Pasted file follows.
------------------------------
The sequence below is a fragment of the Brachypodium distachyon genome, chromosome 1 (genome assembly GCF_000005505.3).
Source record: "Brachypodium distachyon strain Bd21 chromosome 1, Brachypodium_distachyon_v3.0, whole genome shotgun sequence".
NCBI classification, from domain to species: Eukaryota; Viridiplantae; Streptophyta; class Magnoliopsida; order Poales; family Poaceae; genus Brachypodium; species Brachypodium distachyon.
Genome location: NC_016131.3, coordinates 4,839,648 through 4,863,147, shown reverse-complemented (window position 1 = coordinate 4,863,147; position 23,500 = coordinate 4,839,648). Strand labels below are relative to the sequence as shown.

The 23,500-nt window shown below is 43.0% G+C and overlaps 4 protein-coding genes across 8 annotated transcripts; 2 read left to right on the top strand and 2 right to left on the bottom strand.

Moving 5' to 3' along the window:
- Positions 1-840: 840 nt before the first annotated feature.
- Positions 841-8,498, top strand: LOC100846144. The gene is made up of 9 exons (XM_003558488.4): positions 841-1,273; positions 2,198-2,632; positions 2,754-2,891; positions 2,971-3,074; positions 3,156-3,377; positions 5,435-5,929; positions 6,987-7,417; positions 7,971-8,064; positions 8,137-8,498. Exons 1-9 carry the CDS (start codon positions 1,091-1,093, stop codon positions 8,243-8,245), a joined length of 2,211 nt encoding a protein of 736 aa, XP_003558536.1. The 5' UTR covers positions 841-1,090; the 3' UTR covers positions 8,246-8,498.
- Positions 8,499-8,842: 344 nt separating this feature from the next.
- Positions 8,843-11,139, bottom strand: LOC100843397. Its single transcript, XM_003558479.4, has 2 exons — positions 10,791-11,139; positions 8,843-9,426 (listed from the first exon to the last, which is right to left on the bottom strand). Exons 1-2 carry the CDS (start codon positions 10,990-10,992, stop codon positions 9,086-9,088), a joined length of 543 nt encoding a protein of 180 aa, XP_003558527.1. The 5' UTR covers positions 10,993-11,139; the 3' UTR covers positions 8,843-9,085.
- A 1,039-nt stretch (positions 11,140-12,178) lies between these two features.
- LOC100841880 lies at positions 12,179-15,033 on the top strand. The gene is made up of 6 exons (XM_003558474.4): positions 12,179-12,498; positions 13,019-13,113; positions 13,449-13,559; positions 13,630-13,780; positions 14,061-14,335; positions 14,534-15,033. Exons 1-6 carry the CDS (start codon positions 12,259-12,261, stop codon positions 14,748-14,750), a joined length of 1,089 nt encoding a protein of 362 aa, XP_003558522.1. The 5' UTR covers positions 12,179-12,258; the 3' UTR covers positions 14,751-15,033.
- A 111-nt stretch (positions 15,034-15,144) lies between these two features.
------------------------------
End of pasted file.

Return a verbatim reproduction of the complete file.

The sequence below is a fragment of the Brachypodium distachyon genome, chromosome 1 (genome assembly GCF_000005505.3).
Source record: "Brachypodium distachyon strain Bd21 chromosome 1, Brachypodium_distachyon_v3.0, whole genome shotgun sequence".
NCBI classification, from domain to species: Eukaryota; Viridiplantae; Streptophyta; class Magnoliopsida; order Poales; family Poaceae; genus Brachypodium; species Brachypodium distachyon.
Genome location: NC_016131.3, coordinates 4,839,648 through 4,863,147, shown reverse-complemented (window position 1 = coordinate 4,863,147; position 23,500 = coordinate 4,839,648). Strand labels below are relative to the sequence as shown.

The 23,500-nt window shown below is 43.0% G+C and overlaps 4 protein-coding genes across 8 annotated transcripts; 2 read left to right on the top strand and 2 right to left on the bottom strand.

Moving 5' to 3' along the window:
- Positions 1-840: 840 nt before the first annotated feature.
- Positions 841-8,498, top strand: LOC100846144. The gene is made up of 9 exons (XM_003558488.4): positions 841-1,273; positions 2,198-2,632; positions 2,754-2,891; positions 2,971-3,074; positions 3,156-3,377; positions 5,435-5,929; positions 6,987-7,417; positions 7,971-8,064; positions 8,137-8,498. Exons 1-9 carry the CDS (start codon positions 1,091-1,093, stop codon positions 8,243-8,245), a joined length of 2,211 nt encoding a protein of 736 aa, XP_003558536.1. The 5' UTR covers positions 841-1,090; the 3' UTR covers positions 8,246-8,498.
- Positions 8,499-8,842: 344 nt separating this feature from the next.
- Positions 8,843-11,139, bottom strand: LOC100843397. Its single transcript, XM_003558479.4, has 2 exons — positions 10,791-11,139; positions 8,843-9,426 (listed from the first exon to the last, which is right to left on the bottom strand). Exons 1-2 carry the CDS (start codon positions 10,990-10,992, stop codon positions 9,086-9,088), a joined length of 543 nt encoding a protein of 180 aa, XP_003558527.1. The 5' UTR covers positions 10,993-11,139; the 3' UTR covers positions 8,843-9,085.
- A 1,039-nt stretch (positions 11,140-12,178) lies between these two features.
- LOC100841880 lies at positions 12,179-15,033 on the top strand. The gene is made up of 6 exons (XM_003558474.4): positions 12,179-12,498; positions 13,019-13,113; positions 13,449-13,559; positions 13,630-13,780; positions 14,061-14,335; positions 14,534-15,033. Exons 1-6 carry the CDS (start codon positions 12,259-12,261, stop codon positions 14,748-14,750), a joined length of 1,089 nt encoding a protein of 362 aa, XP_003558522.1. The 5' UTR covers positions 12,179-12,258; the 3' UTR covers positions 14,751-15,033.
- A 111-nt stretch (positions 15,034-15,144) lies between these two features.